I have discarded ALL the weather bureau ART-1 electronics (1980 vintage Z-80 upgrade crud in the racks). I have surveyed the field for more than a year, looked at Dan Gray’s Sidereal Technology offering, the FreeGo2 work, ServoCAT, the Mel Bartels early work, and many others. I have also looked at what the CNC/Robotics/Skateboard/Scooter folks are doing related to step/direction, and PWM/MOSFET servo driver solutions such as ODrive, Machdrive, Tarocco, CNCdrive, RoboClaw, etc.
At this point I am looking to adapt Howard Dutton’s excellent Arduino based open source telescope stepper controller “OnStep” (see: OnStep ). I will probably replace the analog synchros in the GMD with digital optical (US Digital H6/E6), capacitive (CUI AMT10), or the new Hall based 14 bit position sensors from AMS (AS5047). (They are low cost and small, easy to mount, and provide both incremental and absolute position via SPI and/or ABI. See: as5047 ). Initially I will try to adapt OnStep’s step/direction output to drive one of the open source servo drivers that have their own separate encoder feedback loop, such as “ODrive” (see: odrive), Tarocco, or even a new one based on the nifty new TMC4671 chip, and may replace the older split series motors with “brushless” “outrunner” high performance servo motors. I am currently testing the AS5047 using an uno board and the fairly simple/clean step/dir to closed loop servo package called “deservo” that has interactive console control of the servo P,I,D parameters and position, and a simple tuning graph. See: dcservo It may also be possible to keep OnStep in sync with the step/dir servo driver(s) by adapting the existing OnStep encoder support add-on, and/or modify OnStep to use the AS5047’s SPI interface directly.
An LNA (see: lna4all and VLNA) at the prime focus will directly feed a Software Defined Radio (SDR) such as the USRP N200 (see: ettus) and/or the RTL-SDR stick (see: rtl-sdr), controlled by GNU Linux Software (See: gnuradio ). I may add wings on the dish, or replace it with a larger lite weight TVRO dish, to bring the 3dB beam width closer to 4 deg. Results will be processed by existing SRT spectrum analyzer software, such as the SALSAJ stuff from EU-HOU. If I can put together a second system, I want to look into using the Bodnar GPS Precision Frequency Reference that provides 1×10-12 stability to make an interferometer.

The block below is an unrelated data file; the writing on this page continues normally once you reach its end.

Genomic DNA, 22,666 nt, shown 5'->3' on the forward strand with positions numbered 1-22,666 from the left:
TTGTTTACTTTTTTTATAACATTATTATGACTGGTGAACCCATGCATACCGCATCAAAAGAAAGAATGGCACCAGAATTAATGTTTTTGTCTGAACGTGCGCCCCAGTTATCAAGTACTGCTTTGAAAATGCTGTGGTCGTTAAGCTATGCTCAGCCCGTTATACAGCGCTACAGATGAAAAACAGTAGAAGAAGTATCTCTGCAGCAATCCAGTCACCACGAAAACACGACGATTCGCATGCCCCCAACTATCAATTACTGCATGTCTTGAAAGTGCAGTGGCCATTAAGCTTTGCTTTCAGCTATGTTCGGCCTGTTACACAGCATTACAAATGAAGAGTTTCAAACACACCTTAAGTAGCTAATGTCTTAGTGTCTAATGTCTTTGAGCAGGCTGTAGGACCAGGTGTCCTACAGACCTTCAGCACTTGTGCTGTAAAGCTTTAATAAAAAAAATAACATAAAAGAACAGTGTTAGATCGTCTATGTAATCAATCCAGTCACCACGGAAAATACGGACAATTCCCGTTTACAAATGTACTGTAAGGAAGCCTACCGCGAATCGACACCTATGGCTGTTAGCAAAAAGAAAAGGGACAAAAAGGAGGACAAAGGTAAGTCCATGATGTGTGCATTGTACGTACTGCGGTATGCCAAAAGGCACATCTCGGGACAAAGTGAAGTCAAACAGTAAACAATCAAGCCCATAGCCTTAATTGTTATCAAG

I think my conversion of an AN/GMD-1 is much better as a platform than using an old C band TVRO antenna from some bar with added screw-drive AZ and EL positioners… (To know more about the AN/GMD, see: TM 11-6660-206-12 )
After having this idea, I recently found some folks at the Utah State had used an AN/GMD-1 for a small satellite tracker, which bodes well for this project, see: Design of a Satellite Tracking Station for Remote Operation and Multi-User Observation like so:
Finding More AN/GMD-1s to Convert – a long shot…
It looks like I am too late to catch any of the 20 or so ART-1 AN/GMD-1 that were replaced as part of the NOAA Radiosonde Replacement program of about ten years ago. From what I can find, all the ART-1 AN/GMD-1 were probably sent to local GSA auctions sometime around 2010, and the NOAA National Reconditioning Center in KC has liquidated most of its parts inventory in recent years due to a move. I would love to recover more AN/GMD-1 stuff, and clone my work to build additional SRTs for loan to schools etc. or help others do so. Attached here is a PDF spreadsheet of GMD-ART_Parts I made listing items of interest… as you can see the NOAA National Reconditioning Center in KC had numbers of some items as late as 2005…. so they may still be sitting in surplus dealers yards in the KC area…. but more likely the AN/GMD-1 has gone the way of the Dodo…. so sad, as it was mechanically superb, and could carry a heavy dish with great precision and no slop. I recently found some parts just 20mi from my home, rotting away, that came from Camp Ripply MN. I recovered what I could. I have also tried to find out what became of the Radio Research Instruments inventory in Waterbury CT, also long gone. (But I did find a nice complete now rare SCR-584 for US Army Air Defense Artillery Museum at Ft. Sill OK. The director there was very happy, and they are currently restoring it for display.) I am also looking into building an interferometer, and have just enough spare parts to build a second AN/GMD-1 based SRT for that…
Update Sept 2019:
I continue to scrounge stuff… won some legs and a second antenna on auction for $100, and also eventually purchased from a scrap dealer two NOS pedestals still in the crate! for several hundred… Well on my way to building two more so I can make an interferometer.
Progress… getting ready to wire up Arduino based servo control…
One of the items I was worried about is the elevation unit counter balance springs, as I suspect when they break (all springs break eventually) they would be very hard to replace… O frabjous day! Callooh! Callay! I got the remaining NOAA stock of some 15 or so from a surplus dealer… Not to mention the several spare refurbished elevation and azimuth drives I already have. Most of the other mechanical parts are standard Timken bearings and seals etc.
Here is a picture of the open source On-Step Arduino based telescope controller I am using, together with another Arduino running DC Servo and a modified VFET H bridge to drive the existing GMD servo motors that have CW/CCW split windings. The 4,950 gear reduction of the GMD drives, together with the 12 bit shaft encoders I am using, I should yield very precise reproducible positioning and tracking.